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Skroo Lighthouse, Fair Isle

A Category B Listed Building in Shetland South, Shetland Islands

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Coordinates

Latitude: 59.5521 / 59°33'7"N

Longitude: -1.6098 / 1°36'35"W

OS Eastings: 422157

OS Northings: 1074090

OS Grid: HZ221740

Mapcode National: GBR Q3CH.C3D

Mapcode Global: XHD63.F58J

Plus Code: 9CFWH92R+R3

Entry Name: Skroo Lighthouse, Fair Isle

Listing Name: Fair Isle, North Fair Isle Lighthouse, Including Boundary Wall, Gate and Gatepiers, Sundial, Walkway and Fog Horn House

Listing Date: 18 October 1977

Category: B

Source: Historic Scotland

Source ID: 336913

Historic Scotland Designation Reference: LB5446

Building Class: Cultural

Location: Dunrossness

County: Shetland Islands

Electoral Ward: Shetland South

Parish: Dunrossness

Traditional County: Shetland

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Description

David and Charles Stevenson, dated 1891. Group of lighthouse buildings on flat cliff-top site enclosed within boundary wall including principal building containing engine and control rooms with 3-stage tower centred to rear (NE), foundations of former accommodation block surviving to SW, and occasional keeper's house to W. Walkway leading from main complex to fog horn house on promontory to E.

PRINCIPAL BUILDING: single storey, 11-bay (grouped 2-7-2) near- symmetrical offices with 3-stage tower centred to rear. Concrete base course and wallhead cope. Harled walls with brick quoins to corners and openings and concrete dressings and details elsewhere, all painted.

W (ENTRANCE) ELEVATION: near-symmetrical, principal entrance door in centre bay with oval datestone and lighthouse armorial panel rising into stepped wallhead centred above flanked by brick pilasters.

3 closely-spaced and regularly-fenestrated bays at right; 3 closely- spaced bays at left with wide segmental arch in left bay; doors and windows respectively in penultimate and outer bays bay at left and right. Raised wallhead over centre bays.

SIDE ELEVATIONS: symmetrical, regularly fenestrated, 2-bay elevations.

E ELEVATION AND TOWER: 5-bay symmetrical elevation with tower projecting in centre bay and regular fenestration in flanking bays. 3-stage tower comprising battered shaft with narrow 2-pane fixed-lights with long and short dressings to E and W at 1st and 2nd stages respectively; cast-iron brackets supporting balcony with cast-iron handrail around upper stage comprising cylindrical murette with portholes and door to N; cast-iron cleaning path around lantern with triangular-paned glazing, surmounted by dome with arrow vane to vent.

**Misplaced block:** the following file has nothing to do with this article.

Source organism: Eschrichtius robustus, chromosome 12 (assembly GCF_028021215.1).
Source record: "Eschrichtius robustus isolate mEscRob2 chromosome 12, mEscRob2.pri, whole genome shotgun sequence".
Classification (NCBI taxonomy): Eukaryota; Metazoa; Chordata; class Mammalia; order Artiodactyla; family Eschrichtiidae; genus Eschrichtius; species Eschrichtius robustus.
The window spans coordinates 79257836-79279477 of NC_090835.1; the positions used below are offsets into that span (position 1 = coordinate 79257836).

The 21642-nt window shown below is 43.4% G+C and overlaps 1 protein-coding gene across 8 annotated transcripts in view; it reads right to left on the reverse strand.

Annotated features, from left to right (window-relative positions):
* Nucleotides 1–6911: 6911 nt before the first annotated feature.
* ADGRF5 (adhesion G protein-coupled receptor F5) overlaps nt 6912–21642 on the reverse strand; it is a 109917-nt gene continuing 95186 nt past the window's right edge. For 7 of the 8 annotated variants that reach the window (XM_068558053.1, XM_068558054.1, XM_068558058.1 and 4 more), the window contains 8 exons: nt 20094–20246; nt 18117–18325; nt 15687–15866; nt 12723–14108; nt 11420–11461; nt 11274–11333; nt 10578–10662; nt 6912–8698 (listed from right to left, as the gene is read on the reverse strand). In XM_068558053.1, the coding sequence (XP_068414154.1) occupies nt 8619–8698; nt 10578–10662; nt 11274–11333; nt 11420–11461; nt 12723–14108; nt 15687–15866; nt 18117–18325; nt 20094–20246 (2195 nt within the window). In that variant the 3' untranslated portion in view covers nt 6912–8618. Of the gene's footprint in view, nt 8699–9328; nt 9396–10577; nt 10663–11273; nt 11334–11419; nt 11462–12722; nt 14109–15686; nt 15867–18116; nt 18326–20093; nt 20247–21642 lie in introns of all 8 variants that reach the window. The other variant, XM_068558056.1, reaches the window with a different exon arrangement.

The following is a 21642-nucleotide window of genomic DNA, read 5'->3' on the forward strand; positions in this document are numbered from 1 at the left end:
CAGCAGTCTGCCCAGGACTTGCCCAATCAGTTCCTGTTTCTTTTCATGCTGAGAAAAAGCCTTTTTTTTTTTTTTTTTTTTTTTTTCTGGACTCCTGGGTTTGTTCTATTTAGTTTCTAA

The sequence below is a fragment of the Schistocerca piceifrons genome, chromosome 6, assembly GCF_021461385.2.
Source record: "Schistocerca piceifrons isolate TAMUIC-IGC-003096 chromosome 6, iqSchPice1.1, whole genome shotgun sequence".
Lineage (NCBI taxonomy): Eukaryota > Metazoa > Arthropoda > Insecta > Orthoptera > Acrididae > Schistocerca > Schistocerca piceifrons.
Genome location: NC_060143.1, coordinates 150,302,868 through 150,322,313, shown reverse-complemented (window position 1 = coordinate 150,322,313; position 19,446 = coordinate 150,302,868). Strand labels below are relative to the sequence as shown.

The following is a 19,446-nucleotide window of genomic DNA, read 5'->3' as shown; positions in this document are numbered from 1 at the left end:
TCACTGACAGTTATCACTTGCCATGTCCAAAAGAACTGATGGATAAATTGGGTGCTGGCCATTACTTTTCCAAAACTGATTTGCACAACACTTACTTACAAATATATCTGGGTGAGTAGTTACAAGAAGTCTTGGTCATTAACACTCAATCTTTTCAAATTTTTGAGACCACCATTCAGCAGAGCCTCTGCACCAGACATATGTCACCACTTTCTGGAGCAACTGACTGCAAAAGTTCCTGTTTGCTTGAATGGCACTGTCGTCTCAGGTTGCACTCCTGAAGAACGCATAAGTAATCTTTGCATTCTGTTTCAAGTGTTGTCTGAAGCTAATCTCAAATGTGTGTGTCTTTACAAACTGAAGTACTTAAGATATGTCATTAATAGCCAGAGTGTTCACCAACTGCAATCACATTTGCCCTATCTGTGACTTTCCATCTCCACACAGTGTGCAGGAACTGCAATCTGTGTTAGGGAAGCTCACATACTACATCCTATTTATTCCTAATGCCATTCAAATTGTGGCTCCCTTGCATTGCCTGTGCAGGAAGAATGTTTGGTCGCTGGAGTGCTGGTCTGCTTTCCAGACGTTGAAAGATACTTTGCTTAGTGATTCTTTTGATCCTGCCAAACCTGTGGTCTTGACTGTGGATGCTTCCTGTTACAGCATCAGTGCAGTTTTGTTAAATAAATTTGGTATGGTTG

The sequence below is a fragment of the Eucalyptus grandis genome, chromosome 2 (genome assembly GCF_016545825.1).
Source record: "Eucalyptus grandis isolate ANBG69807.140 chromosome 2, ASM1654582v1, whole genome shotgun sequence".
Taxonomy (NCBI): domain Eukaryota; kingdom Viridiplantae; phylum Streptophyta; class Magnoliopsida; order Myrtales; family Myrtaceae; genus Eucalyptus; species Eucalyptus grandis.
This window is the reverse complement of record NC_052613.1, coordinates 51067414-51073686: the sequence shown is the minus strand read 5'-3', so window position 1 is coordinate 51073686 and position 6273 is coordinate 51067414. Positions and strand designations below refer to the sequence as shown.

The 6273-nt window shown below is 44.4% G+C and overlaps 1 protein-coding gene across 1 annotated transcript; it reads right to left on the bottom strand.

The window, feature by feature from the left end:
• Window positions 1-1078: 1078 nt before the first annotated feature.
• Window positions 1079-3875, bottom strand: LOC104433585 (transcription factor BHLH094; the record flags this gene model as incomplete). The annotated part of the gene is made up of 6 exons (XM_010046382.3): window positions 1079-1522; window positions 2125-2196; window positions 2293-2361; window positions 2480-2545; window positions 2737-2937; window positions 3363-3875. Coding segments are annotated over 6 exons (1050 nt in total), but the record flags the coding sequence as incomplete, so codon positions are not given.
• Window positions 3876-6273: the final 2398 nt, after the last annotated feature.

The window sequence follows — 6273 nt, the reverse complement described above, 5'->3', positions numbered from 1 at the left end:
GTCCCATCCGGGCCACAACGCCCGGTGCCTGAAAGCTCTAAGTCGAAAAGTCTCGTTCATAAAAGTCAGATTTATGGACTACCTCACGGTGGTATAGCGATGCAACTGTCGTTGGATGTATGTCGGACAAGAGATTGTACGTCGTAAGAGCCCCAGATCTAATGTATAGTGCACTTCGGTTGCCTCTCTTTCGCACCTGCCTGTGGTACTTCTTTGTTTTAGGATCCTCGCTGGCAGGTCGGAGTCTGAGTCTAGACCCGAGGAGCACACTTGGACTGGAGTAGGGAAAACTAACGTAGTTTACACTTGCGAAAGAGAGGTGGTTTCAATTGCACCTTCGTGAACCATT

INTERIOR: stone spiral stair with timber handrail to banister. Vertically-boarded timber lining to 1st and 2nd stages, weight-stand corbelled out into stairwell at 1st floor, and hexagonal timber and brass portholes around wall of 3rd stage.

FORMER ACCOMMODATION BLOCK: remains of concrete foundations and floors to symmetrical rectangular accommodation block demolished in 1984.

OCCASIONAL KEEPER'S HOUSE: single storey, 2-bay flat-roofed box with

9 and 6-pane timber sash and case windows in S elevation, and vertically-boarded timber door offset to right in E elevation; cast- iron downpipe with hopper.

SUNDIAL: bollard-like cast-iron plinth to sundial (now removed 1996) on square stone base.

BOUNDARY WALL AND GATEPIERS: rectangular enclosure formed by random rubble boundary wall with rubble cope and wrought-iron gate in N corner. Bull-face stone gatepiers with pyramidal caps to principal entrance; stugged stone gatepiers with bases and pyramidal caps to NE corner of complex; wrought-iron gate adjoining to W.

WALKWAY: in situ concrete cope with iron fence-posts flanking path.

FOG HORN HOUSE: single storey mono-pitch horn house, circumvented to E by battered semicircular wall with cogged iron track on wallhead supporting bell of rotating riveted iron horn. Rivetted iron oil tanks to W.

Statement of Interest

The foundations of the accommodation block still mark out the position layout of this building, its demolition being a significant loss to this interesting complex. The horn house, with its horn and tanks is a remarkable survival, indicating the former appearance of the (now removed) "Bressay Coo". The walkway was built to guide the keepers to the horn house in bad weather conditions.

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